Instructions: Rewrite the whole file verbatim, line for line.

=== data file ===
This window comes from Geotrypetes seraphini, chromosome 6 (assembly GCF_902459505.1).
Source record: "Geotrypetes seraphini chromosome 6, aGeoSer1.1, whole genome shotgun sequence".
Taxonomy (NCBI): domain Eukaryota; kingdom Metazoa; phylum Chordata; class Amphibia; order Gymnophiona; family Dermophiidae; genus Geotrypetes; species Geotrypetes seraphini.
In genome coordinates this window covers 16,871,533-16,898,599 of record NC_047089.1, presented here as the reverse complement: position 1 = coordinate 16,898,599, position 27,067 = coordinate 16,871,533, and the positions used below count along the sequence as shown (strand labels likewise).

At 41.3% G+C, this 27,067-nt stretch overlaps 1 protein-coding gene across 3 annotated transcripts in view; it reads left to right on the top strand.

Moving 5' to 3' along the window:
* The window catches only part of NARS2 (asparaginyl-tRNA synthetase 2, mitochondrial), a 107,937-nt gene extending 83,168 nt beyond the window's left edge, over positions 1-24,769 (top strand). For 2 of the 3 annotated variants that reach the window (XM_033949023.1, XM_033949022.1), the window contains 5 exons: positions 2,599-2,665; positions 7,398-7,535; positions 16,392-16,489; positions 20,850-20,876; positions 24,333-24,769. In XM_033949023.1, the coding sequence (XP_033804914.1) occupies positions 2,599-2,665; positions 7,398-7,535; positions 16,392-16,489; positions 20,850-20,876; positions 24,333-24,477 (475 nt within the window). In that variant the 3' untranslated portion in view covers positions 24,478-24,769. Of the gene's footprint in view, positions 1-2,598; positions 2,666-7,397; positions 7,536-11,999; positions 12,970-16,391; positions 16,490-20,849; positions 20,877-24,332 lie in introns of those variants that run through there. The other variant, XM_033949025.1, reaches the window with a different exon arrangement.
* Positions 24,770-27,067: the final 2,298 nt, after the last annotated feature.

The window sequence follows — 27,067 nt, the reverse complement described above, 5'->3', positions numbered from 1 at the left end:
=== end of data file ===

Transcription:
This window comes from Geotrypetes seraphini, chromosome 6 (assembly GCF_902459505.1).
Source record: "Geotrypetes seraphini chromosome 6, aGeoSer1.1, whole genome shotgun sequence".
Taxonomy (NCBI): domain Eukaryota; kingdom Metazoa; phylum Chordata; class Amphibia; order Gymnophiona; family Dermophiidae; genus Geotrypetes; species Geotrypetes seraphini.
In genome coordinates this window covers 16,871,533-16,898,599 of record NC_047089.1, presented here as the reverse complement: position 1 = coordinate 16,898,599, position 27,067 = coordinate 16,871,533, and the positions used below count along the sequence as shown (strand labels likewise).

At 41.3% G+C, this 27,067-nt stretch overlaps 1 protein-coding gene across 3 annotated transcripts in view; it reads left to right on the top strand.

Moving 5' to 3' along the window:
* The window catches only part of NARS2 (asparaginyl-tRNA synthetase 2, mitochondrial), a 107,937-nt gene extending 83,168 nt beyond the window's left edge, over positions 1-24,769 (top strand). For 2 of the 3 annotated variants that reach the window (XM_033949023.1, XM_033949022.1), the window contains 5 exons: positions 2,599-2,665; positions 7,398-7,535; positions 16,392-16,489; positions 20,850-20,876; positions 24,333-24,769. In XM_033949023.1, the coding sequence (XP_033804914.1) occupies positions 2,599-2,665; positions 7,398-7,535; positions 16,392-16,489; positions 20,850-20,876; positions 24,333-24,477 (475 nt within the window). In that variant the 3' untranslated portion in view covers positions 24,478-24,769. Of the gene's footprint in view, positions 1-2,598; positions 2,666-7,397; positions 7,536-11,999; positions 12,970-16,391; positions 16,490-20,849; positions 20,877-24,332 lie in introns of those variants that run through there. The other variant, XM_033949025.1, reaches the window with a different exon arrangement.
* Positions 24,770-27,067: the final 2,298 nt, after the last annotated feature.

The window sequence follows — 27,067 nt, the reverse complement described above, 5'->3', positions numbered from 1 at the left end: